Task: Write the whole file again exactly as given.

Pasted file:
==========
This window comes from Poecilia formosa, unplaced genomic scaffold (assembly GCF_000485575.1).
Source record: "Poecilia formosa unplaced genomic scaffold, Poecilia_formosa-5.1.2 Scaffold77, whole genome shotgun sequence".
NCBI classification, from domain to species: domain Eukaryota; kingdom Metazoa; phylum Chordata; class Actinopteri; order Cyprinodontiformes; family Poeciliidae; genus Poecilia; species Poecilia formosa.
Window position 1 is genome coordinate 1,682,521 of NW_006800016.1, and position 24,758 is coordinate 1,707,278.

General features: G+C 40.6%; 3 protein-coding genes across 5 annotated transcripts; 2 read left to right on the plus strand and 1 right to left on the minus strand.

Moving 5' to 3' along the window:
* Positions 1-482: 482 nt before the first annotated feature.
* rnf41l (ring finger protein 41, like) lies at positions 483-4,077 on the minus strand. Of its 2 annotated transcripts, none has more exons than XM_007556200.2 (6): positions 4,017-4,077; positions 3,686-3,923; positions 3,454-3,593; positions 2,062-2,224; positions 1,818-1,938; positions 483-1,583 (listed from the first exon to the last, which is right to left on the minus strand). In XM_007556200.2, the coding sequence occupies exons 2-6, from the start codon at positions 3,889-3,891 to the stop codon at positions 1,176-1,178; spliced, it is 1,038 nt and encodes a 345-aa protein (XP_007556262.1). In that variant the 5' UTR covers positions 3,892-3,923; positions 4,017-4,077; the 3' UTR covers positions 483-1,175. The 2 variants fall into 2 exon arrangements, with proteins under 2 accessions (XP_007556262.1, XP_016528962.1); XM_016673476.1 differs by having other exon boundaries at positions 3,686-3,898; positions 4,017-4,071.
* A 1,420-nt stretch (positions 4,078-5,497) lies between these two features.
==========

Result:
This window comes from Poecilia formosa, unplaced genomic scaffold (assembly GCF_000485575.1).
Source record: "Poecilia formosa unplaced genomic scaffold, Poecilia_formosa-5.1.2 Scaffold77, whole genome shotgun sequence".
NCBI classification, from domain to species: domain Eukaryota; kingdom Metazoa; phylum Chordata; class Actinopteri; order Cyprinodontiformes; family Poeciliidae; genus Poecilia; species Poecilia formosa.
Window position 1 is genome coordinate 1,682,521 of NW_006800016.1, and position 24,758 is coordinate 1,707,278.

General features: G+C 40.6%; 3 protein-coding genes across 5 annotated transcripts; 2 read left to right on the plus strand and 1 right to left on the minus strand.

Moving 5' to 3' along the window:
* Positions 1-482: 482 nt before the first annotated feature.
* rnf41l (ring finger protein 41, like) lies at positions 483-4,077 on the minus strand. Of its 2 annotated transcripts, none has more exons than XM_007556200.2 (6): positions 4,017-4,077; positions 3,686-3,923; positions 3,454-3,593; positions 2,062-2,224; positions 1,818-1,938; positions 483-1,583 (listed from the first exon to the last, which is right to left on the minus strand). In XM_007556200.2, the coding sequence occupies exons 2-6, from the start codon at positions 3,889-3,891 to the stop codon at positions 1,176-1,178; spliced, it is 1,038 nt and encodes a 345-aa protein (XP_007556262.1). In that variant the 5' UTR covers positions 3,892-3,923; positions 4,017-4,077; the 3' UTR covers positions 483-1,175. The 2 variants fall into 2 exon arrangements, with proteins under 2 accessions (XP_007556262.1, XP_016528962.1); XM_016673476.1 differs by having other exon boundaries at positions 3,686-3,898; positions 4,017-4,071.
* A 1,420-nt stretch (positions 4,078-5,497) lies between these two features.